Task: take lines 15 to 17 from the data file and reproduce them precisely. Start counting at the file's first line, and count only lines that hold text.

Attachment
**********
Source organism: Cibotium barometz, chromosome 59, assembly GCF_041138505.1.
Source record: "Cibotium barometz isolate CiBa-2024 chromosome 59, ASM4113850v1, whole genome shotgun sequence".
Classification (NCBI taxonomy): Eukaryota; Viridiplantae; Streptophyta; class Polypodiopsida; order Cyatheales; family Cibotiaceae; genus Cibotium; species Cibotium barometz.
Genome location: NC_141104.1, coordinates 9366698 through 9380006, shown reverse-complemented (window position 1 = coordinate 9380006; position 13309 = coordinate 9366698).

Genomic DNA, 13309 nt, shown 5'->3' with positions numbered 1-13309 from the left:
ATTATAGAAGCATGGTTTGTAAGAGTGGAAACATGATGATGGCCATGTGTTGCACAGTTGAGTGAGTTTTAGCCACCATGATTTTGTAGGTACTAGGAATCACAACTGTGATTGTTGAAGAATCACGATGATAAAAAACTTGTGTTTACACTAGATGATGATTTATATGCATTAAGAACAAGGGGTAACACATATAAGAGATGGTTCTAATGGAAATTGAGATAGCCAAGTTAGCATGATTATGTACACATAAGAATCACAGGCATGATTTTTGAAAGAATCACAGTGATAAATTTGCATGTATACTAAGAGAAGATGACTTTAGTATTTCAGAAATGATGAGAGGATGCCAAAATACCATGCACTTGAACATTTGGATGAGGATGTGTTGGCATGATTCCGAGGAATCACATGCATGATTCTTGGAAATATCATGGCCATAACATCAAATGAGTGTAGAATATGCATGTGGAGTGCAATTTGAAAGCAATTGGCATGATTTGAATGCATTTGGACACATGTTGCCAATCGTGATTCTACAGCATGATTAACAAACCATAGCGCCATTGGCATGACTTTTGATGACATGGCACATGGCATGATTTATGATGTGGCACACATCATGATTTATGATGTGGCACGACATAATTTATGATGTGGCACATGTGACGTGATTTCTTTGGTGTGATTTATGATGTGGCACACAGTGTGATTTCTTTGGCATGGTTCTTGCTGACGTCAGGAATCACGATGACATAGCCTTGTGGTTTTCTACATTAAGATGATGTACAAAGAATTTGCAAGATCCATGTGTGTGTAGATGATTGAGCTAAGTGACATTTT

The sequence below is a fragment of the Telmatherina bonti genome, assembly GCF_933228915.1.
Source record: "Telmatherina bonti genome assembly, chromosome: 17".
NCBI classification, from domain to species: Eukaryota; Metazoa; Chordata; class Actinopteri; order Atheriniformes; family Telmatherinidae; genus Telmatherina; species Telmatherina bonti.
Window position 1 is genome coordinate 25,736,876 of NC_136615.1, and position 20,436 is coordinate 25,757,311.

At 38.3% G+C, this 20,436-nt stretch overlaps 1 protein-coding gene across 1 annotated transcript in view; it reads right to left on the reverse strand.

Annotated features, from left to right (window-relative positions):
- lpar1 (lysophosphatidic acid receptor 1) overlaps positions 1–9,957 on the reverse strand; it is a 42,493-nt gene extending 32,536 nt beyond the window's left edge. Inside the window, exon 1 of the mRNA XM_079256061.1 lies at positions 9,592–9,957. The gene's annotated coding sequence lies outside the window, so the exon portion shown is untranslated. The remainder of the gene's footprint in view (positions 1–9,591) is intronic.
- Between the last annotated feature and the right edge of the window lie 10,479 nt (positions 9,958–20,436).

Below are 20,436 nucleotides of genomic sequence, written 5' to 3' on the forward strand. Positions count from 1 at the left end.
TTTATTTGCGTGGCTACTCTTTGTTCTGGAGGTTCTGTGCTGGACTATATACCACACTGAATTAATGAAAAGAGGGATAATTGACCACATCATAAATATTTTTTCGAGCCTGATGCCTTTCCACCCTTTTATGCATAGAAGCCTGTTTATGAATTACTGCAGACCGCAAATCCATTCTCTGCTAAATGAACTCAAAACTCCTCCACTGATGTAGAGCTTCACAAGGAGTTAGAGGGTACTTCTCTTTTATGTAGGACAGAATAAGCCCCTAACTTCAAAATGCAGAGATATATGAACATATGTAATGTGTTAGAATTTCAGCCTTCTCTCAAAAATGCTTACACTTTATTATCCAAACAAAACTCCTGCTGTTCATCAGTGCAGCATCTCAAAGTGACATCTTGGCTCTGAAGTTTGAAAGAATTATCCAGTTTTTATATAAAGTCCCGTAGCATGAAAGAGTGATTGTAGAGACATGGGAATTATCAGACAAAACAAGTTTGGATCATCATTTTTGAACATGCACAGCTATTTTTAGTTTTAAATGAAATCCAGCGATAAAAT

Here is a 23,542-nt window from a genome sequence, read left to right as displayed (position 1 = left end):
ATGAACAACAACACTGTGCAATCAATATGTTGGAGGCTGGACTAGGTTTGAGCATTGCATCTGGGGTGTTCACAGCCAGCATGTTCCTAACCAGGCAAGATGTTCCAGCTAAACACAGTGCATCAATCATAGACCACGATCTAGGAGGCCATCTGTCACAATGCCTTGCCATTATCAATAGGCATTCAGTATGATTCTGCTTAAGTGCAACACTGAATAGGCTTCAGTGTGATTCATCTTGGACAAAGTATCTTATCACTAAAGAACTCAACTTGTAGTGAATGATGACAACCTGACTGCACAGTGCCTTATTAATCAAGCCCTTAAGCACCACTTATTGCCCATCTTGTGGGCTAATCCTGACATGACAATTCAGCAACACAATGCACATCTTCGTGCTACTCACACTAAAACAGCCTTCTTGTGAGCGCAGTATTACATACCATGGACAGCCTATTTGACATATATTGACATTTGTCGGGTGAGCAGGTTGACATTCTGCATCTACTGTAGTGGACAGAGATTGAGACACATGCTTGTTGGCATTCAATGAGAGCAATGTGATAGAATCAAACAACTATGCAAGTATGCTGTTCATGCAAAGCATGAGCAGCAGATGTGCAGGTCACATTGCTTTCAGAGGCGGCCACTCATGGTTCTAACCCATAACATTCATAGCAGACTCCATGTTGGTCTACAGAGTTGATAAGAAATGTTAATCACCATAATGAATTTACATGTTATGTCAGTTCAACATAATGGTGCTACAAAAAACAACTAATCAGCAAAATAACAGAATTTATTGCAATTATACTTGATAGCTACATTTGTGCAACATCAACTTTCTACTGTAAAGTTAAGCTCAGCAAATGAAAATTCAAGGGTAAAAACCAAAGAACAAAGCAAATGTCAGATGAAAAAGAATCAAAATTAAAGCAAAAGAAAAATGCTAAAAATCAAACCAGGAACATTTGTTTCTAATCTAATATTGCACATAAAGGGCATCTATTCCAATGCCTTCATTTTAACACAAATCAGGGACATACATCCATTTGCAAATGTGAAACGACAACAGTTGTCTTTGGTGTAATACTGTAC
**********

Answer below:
Below are 20,436 nucleotides of genomic sequence, written 5' to 3' on the forward strand. Positions count from 1 at the left end.
TTTATTTGCGTGGCTACTCTTTGTTCTGGAGGTTCTGTGCTGGACTATATACCACACTGAATTAATGAAAAGAGGGATAATTGACCACATCATAAATATTTTTTCGAGCCTGATGCCTTTCCACCCTTTTATGCATAGAAGCCTGTTTATGAATTACTGCAGACCGCAAATCCATTCTCTGCTAAATGAACTCAAAACTCCTCCACTGATGTAGAGCTTCACAAGGAGTTAGAGGGTACTTCTCTTTTATGTAGGACAGAATAAGCCCCTAACTTCAAAATGCAGAGATATATGAACATATGTAATGTGTTAGAATTTCAGCCTTCTCTCAAAAATGCTTACACTTTATTATCCAAACAAAACTCCTGCTGTTCATCAGTGCAGCATCTCAAAGTGACATCTTGGCTCTGAAGTTTGAAAGAATTATCCAGTTTTTATATAAAGTCCCGTAGCATGAAAGAGTGATTGTAGAGACATGGGAATTATCAGACAAAACAAGTTTGGATCATCATTTTTGAACATGCACAGCTATTTTTAGTTTTAAATGAAATCCAGCGATAAAAT

Here is a 23,542-nt window from a genome sequence, read left to right as displayed (position 1 = left end):